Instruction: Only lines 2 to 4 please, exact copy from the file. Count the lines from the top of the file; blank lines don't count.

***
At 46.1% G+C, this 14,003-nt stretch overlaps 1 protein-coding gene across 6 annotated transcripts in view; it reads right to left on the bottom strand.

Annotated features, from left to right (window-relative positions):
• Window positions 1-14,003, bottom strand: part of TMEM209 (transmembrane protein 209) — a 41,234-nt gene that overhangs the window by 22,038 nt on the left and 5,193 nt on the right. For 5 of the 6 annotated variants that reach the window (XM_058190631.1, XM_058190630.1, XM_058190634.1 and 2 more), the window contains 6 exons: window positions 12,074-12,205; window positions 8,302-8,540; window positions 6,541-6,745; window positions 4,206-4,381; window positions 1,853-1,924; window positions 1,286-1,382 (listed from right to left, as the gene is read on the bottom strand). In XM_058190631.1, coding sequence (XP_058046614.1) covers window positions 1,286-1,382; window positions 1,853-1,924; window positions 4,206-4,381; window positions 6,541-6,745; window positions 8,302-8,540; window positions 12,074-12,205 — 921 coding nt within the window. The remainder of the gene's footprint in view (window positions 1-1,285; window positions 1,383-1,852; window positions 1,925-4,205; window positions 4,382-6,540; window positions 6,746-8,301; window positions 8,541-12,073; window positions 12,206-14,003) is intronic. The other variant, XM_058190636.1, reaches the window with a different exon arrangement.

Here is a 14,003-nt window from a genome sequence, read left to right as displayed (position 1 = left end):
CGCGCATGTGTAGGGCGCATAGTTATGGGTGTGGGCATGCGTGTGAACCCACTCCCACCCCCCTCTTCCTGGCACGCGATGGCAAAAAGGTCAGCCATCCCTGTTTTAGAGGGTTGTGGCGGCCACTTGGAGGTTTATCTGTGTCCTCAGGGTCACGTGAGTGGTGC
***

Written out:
Annotated features, from left to right (window-relative positions):
• Window positions 1-14,003, bottom strand: part of TMEM209 (transmembrane protein 209) — a 41,234-nt gene that overhangs the window by 22,038 nt on the left and 5,193 nt on the right. For 5 of the 6 annotated variants that reach the window (XM_058190631.1, XM_058190630.1, XM_058190634.1 and 2 more), the window contains 6 exons: window positions 12,074-12,205; window positions 8,302-8,540; window positions 6,541-6,745; window positions 4,206-4,381; window positions 1,853-1,924; window positions 1,286-1,382 (listed from right to left, as the gene is read on the bottom strand). In XM_058190631.1, coding sequence (XP_058046614.1) covers window positions 1,286-1,382; window positions 1,853-1,924; window positions 4,206-4,381; window positions 6,541-6,745; window positions 8,302-8,540; window positions 12,074-12,205 — 921 coding nt within the window. The remainder of the gene's footprint in view (window positions 1-1,285; window positions 1,383-1,852; window positions 1,925-4,205; window positions 4,382-6,540; window positions 6,746-8,301; window positions 8,541-12,073; window positions 12,206-14,003) is intronic. The other variant, XM_058190636.1, reaches the window with a different exon arrangement.

Here is a 14,003-nt window from a genome sequence, read left to right as displayed (position 1 = left end):